IP address

In computer networking , an IP address ( internet protocol address ) is a unique number that devices use in order to identify and communicate with each other on a network utilizing the Internet Protocol standard. (Sometimes this is shortened to just "IP" as in "My IP is A.B.C.D".) Any participating device ó including routers , computers , time-servers, printers, internet fax machines, and some telephones ó must have its own globally unique communicable address.

IP is a network layer protocol in the internet protocol suite and is an upper layer protocol that also provides globally unique addresses (e.g., MAC address for ethernet ) but two of these addresses will not necessarily be able to communicate to each other. IP adds a service on top of these data link layer protocols ó through the use of an IP address that provides the ability to uniquely identify with and communicate with any other device on the network.

In other words, an IP address is like a full address for postal mail while a MAC address is just the house number. For example, there are many addresses with a house number of 123 but there is only one address for 123 Main Street, Anytown, California , United States . Simply mailing something to "123" will not get it there but "123 Main Street, Anytown, California, United States" is a globally unique address.

The unique nature of IP addresses makes it possible in many situations to track which computer ó and by extension, which person ó has sent a message or engaged in some other activity on the Internet. This information has been used by law enforcement authorities to identify criminal suspects; however, dynamically-assigned IP addresses can make this difficult.

Since IP addresses are not easy to remember, the Domain Name System provides the ability to map domain names (e.g. www.wikipedia.org ) to an IP address ( ).

Dynamic vs. static IP addresses

There are two methods to assigning IP addresses to computers: dynamic and static.

Static IP addresses are used primarily for servers so that they don"t appear to "move" while non-servers are usually assigned dynamic IP addresses. Most dynamic IP address users are users of internet service providers (ISPs) since not all the users of an ISP are online at one time and the ISPs can "get away" with not having enough IP addresses for each user.

In order to use a dynamic IP address, a service such as Dynamic Host Configuration Protocol (DHCP) is used to assign addresses dynamically to devices as they request them. If a static address is used, it must be manually programmed into parameters of the device"s network interface . (It is also possible to "fake" static IP address assignments through DHCP by assigning the same IP address to a computer and no other each time it is requested.)

IP version 4

IPv4 uses 32- bit (4 byte ) addresses which limits the address space to 4,294,967,296 possible unique addresses. However, many are reserved for special purposes such as private networks (~18 million addresses) or multicast addresses (~1 million addresses). This reduces the number of addresses that can be allocated as public Internet addresses and as the number of addresses available is consumed, an IPv4 address shortage appears to be inevitable in the long run.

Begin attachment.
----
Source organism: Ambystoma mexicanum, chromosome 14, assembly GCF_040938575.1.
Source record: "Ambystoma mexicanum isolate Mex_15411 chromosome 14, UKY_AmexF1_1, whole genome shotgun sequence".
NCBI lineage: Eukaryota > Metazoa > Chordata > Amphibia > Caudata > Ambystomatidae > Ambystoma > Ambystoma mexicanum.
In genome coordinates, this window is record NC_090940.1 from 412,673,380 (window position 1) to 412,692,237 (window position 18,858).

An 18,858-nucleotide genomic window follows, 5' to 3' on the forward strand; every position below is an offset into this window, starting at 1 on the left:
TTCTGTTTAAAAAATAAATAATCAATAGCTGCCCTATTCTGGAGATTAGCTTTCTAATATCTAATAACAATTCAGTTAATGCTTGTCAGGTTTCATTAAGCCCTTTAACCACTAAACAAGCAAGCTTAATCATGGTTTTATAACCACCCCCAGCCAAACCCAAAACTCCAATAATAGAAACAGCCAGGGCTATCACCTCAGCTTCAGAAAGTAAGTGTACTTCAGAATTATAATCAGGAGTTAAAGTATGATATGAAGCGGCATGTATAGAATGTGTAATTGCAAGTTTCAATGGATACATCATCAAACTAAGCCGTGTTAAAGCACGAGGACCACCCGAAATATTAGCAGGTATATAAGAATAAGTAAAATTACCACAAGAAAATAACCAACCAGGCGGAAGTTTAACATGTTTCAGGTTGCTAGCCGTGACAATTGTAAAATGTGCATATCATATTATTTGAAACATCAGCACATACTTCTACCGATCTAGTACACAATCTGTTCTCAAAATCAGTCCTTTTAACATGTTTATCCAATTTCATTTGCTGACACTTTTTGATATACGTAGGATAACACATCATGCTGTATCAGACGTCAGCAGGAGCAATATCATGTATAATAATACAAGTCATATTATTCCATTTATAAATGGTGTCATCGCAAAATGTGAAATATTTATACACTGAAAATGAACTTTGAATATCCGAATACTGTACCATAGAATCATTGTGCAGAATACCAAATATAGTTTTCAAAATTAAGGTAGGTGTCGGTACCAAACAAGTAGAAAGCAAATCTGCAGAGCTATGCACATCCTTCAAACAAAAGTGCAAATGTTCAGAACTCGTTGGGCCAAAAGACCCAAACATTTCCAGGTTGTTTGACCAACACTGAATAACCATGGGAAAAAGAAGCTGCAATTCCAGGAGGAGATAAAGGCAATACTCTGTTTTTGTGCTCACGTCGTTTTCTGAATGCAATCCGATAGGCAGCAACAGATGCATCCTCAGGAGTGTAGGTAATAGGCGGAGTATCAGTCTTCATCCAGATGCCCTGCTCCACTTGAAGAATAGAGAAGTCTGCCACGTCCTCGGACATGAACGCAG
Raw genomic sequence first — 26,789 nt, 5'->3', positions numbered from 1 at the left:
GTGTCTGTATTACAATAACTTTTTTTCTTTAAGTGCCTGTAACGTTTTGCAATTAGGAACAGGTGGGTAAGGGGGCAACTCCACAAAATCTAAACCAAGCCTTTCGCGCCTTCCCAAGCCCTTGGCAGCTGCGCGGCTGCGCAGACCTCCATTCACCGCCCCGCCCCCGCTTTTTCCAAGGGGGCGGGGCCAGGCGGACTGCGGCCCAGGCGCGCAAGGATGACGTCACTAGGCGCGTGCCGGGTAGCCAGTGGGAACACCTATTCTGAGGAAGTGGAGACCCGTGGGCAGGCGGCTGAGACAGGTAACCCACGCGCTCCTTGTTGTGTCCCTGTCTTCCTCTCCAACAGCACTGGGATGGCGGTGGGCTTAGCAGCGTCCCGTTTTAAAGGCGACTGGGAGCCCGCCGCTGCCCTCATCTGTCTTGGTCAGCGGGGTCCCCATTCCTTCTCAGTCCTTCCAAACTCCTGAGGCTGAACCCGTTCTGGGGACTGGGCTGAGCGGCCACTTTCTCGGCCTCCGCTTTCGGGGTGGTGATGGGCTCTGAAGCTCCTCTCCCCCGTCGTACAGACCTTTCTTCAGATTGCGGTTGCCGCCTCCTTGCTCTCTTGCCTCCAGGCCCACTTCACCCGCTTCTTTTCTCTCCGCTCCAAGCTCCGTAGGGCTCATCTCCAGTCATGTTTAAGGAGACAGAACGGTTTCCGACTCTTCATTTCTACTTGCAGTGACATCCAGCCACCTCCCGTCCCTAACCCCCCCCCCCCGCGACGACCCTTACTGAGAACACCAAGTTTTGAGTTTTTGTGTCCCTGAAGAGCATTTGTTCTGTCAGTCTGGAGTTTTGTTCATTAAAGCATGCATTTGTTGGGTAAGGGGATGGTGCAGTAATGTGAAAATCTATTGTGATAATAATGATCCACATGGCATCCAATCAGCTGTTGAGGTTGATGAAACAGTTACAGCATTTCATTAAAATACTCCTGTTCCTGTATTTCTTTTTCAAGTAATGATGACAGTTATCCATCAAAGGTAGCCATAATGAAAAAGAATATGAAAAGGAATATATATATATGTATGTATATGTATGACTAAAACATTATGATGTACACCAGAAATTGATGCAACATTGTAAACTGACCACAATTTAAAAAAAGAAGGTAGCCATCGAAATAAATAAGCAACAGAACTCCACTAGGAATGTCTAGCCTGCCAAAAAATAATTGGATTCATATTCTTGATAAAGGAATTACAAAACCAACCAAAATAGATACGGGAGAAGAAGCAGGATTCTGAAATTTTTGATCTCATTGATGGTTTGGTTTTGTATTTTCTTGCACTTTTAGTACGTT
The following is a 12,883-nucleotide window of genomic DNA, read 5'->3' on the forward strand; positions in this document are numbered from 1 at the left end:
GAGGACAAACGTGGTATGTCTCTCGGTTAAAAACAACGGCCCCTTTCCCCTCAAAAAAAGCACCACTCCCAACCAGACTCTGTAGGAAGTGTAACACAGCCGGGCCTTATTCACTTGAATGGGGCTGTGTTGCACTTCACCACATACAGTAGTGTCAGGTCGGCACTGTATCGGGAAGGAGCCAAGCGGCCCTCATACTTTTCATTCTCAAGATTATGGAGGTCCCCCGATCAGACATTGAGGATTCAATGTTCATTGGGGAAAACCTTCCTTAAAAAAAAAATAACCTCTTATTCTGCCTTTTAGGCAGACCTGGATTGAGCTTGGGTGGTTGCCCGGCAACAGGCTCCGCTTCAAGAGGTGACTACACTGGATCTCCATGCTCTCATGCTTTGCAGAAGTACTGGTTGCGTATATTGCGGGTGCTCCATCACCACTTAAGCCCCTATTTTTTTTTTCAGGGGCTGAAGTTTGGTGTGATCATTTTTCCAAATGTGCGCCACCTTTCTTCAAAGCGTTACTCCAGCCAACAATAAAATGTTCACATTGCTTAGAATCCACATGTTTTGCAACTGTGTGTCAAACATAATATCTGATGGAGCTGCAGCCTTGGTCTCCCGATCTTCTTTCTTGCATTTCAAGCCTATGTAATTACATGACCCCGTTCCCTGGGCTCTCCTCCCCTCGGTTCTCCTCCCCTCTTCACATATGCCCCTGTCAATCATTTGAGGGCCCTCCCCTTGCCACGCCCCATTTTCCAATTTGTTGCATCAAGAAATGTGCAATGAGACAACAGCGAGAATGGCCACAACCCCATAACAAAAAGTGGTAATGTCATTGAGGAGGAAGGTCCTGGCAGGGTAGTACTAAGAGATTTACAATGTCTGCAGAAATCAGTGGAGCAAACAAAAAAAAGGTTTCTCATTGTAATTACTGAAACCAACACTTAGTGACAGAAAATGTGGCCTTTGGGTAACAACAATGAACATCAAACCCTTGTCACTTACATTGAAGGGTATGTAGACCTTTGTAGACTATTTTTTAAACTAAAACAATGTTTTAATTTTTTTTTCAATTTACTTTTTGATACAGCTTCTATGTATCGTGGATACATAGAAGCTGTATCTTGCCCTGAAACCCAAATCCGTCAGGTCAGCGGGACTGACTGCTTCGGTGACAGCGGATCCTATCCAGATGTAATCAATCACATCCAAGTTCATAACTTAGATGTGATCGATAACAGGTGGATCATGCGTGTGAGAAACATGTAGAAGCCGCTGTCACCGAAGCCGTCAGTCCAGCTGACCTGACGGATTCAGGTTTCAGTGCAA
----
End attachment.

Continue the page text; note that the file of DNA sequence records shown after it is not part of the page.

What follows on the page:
This limitation has helped stimulate the push towards IPv6 , which is currently in the early stages of deployment and is currently the only contender to replace IPv4. It is also sometimes impossible to track someone"s real IP because they can use Internet proxies, in which they can fake that they are from a different country

IP version 5

What would be considered IPv5 existed only as an experimental non-IP real time streaming protocol called ST2, described in RFC 1819 . In keeping with standard UNIX release conventions, all odd-numbered versions are considered experimental, and this version was never intended to be implemented; the protocol was not abandoned. RSVP has replaced it to some degree.

IP version 6

In IPv6 , the new (but not yet widely deployed) standard protocol for the Internet, addresses are 128 bits wide, which, even with generous assignment of netblocks, should suffice for the foreseeable future. In theory, there would be exactly 2 128 , or about 3.403 × 10 38 unique host interface addresses. If the earth were made entirely out of 1 cubic millimeter grains of sand, then you could give a unique address to each grain in 300 million planets the size of the earth. This large address space will be sparsely populated, which makes it possible to again encode more routing information into the addresses themselves.


A version 6 address is written as eight 4-digit hexadecimal numbers separated by colons. For readability, addresses may be shortened in two ways. Within each colon-delimited section, leading zeroes may be truncated. Secondly, one string of zeroes (and only one) may be replaced with two colons (::). For example, all of the following addresses are equivalent:

  • 1080:0000:0000:0000:0000:0034:0000:417A
  • 1080:0:0:0:0:34:0:417A
  • 1080::34:0:417A

Global unicast IPv6 addresses are constructed as two parts: a 64-bit routing part followed by a 64-bit host identifier.

Netblocks are specified as in the modern alternative for IPv4: network number, followed by a slash, and the number of relevant bits of the network number (in decimal). Example: 12AB::CD30:0:0:0:0/60 includes all addresses starting with 12AB00000000CD3.

IPv6 has many improvements over IPv4 other than just bigger address space, including autorenumbering and mandatory support for IPsec .